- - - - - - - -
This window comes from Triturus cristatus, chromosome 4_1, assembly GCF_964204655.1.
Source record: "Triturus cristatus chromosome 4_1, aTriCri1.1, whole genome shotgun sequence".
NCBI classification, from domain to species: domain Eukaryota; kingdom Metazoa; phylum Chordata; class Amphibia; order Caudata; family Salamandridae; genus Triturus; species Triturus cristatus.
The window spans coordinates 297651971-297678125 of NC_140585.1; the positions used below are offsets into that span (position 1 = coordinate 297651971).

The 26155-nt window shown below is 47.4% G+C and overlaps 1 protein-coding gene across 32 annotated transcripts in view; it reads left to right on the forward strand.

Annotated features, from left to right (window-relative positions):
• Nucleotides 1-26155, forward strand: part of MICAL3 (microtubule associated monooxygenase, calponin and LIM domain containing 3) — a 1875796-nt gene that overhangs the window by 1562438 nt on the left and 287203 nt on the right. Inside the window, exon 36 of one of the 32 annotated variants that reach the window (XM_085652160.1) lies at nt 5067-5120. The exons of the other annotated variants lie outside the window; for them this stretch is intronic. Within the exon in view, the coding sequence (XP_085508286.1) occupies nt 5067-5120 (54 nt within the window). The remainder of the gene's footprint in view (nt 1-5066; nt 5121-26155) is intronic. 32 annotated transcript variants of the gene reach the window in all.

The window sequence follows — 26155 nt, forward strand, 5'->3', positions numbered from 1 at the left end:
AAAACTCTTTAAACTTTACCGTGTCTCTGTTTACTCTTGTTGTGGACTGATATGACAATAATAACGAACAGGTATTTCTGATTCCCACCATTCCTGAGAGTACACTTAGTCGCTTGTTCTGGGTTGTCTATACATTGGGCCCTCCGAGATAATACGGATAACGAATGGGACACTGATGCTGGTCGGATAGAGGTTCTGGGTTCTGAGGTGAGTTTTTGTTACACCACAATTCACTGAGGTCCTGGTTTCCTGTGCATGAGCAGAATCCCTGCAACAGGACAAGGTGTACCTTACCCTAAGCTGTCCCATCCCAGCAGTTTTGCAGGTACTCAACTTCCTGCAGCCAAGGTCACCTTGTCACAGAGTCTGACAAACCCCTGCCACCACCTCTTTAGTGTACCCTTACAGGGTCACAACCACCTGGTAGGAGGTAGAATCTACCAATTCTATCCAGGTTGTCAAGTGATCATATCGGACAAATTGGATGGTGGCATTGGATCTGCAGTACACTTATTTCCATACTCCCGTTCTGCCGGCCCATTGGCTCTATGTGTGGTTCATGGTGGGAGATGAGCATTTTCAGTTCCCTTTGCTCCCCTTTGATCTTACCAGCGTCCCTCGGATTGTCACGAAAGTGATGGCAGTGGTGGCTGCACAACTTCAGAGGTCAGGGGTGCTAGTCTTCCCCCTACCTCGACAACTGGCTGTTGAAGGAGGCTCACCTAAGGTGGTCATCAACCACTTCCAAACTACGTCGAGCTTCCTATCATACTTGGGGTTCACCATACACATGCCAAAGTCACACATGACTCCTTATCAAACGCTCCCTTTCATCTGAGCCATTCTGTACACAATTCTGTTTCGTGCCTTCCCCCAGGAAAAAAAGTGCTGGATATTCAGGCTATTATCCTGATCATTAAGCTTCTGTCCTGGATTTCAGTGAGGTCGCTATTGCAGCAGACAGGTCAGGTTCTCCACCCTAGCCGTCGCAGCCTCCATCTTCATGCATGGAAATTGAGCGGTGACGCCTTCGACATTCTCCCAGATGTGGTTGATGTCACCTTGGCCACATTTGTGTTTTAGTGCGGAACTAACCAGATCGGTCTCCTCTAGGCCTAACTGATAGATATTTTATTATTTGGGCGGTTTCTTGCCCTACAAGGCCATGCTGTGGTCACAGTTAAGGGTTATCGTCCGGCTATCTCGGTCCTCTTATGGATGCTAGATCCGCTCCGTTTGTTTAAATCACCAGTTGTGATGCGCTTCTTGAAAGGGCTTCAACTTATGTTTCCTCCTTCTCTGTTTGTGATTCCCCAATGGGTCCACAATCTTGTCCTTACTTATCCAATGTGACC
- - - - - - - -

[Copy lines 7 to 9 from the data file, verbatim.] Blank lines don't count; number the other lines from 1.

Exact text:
• Nucleotides 1-26155, forward strand: part of MICAL3 (microtubule associated monooxygenase, calponin and LIM domain containing 3) — a 1875796-nt gene that overhangs the window by 1562438 nt on the left and 287203 nt on the right. Inside the window, exon 36 of one of the 32 annotated variants that reach the window (XM_085652160.1) lies at nt 5067-5120. The exons of the other annotated variants lie outside the window; for them this stretch is intronic. Within the exon in view, the coding sequence (XP_085508286.1) occupies nt 5067-5120 (54 nt within the window). The remainder of the gene's footprint in view (nt 1-5066; nt 5121-26155) is intronic. 32 annotated transcript variants of the gene reach the window in all.

The window sequence follows — 26155 nt, forward strand, 5'->3', positions numbered from 1 at the left end:
AAAACTCTTTAAACTTTACCGTGTCTCTGTTTACTCTTGTTGTGGACTGATATGACAATAATAACGAACAGGTATTTCTGATTCCCACCATTCCTGAGAGTACACTTAGTCGCTTGTTCTGGGTTGTCTATACATTGGGCCCTCCGAGATAATACGGATAACGAATGGGACACTGATGCTGGTCGGATAGAGGTTCTGGGTTCTGAGGTGAGTTTTTGTTACACCACAATTCACTGAGGTCCTGGTTTCCTGTGCATGAGCAGAATCCCTGCAACAGGACAAGGTGTACCTTACCCTAAGCTGTCCCATCCCAGCAGTTTTGCAGGTACTCAACTTCCTGCAGCCAAGGTCACCTTGTCACAGAGTCTGACAAACCCCTGCCACCACCTCTTTAGTGTACCCTTACAGGGTCACAACCACCTGGTAGGAGGTAGAATCTACCAATTCTATCCAGGTTGTCAAGTGATCATATCGGACAAATTGGATGGTGGCATTGGATCTGCAGTACACTTATTTCCATACTCCCGTTCTGCCGGCCCATTGGCTCTATGTGTGGTTCATGGTGGGAGATGAGCATTTTCAGTTCCCTTTGCTCCCCTTTGATCTTACCAGCGTCCCTCGGATTGTCACGAAAGTGATGGCAGTGGTGGCTGCACAACTTCAGAGGTCAGGGGTGCTAGTCTTCCCCCTACCTCGACAACTGGCTGTTGAAGGAGGCTCACCTAAGGTGGTCATCAACCACTTCCAAACTACGTCGAGCTTCCTATCATACTTGGGGTTCACCATACACATGCCAAAGTCACACATGACTCCTTATCAAACGCTCCCTTTCATCTGAGCCATTCTGTACACAATTCTGTTTCGTGCCTTCCCCCAGGAAAAAAAGTGCTGGATATTCAGGCTATTATCCTGATCATTAAGCTTCTGTCCTGGATTTCAGTGAGGTCGCTATTGCAGCAGACAGGTCAGGTTCTCCACCCTAGCCGTCGCAGCCTCCATCTTCATGCATGGAAATTGAGCGGTGACGCCTTCGACATTCTCCCAGATGTGGTTGATGTCACCTTGGCCACATTTGTGTTTTAGTGCGGAACTAACCAGATCGGTCTCCTCTAGGCCTAACTGATAGATATTTTATTATTTGGGCGGTTTCTTGCCCTACAAGGCCATGCTGTGGTCACAGTTAAGGGTTATCGTCCGGCTATCTCGGTCCTCTTATGGATGCTAGATCCGCTCCGTTTGTTTAAATCACCAGTTGTGATGCGCTTCTTGAAAGGGCTTCAACTTATGTTTCCTCCTTCTCTGTTTGTGATTCCCCAATGGGTCCACAATCTTGTCCTTACTTATCCAATGTGACC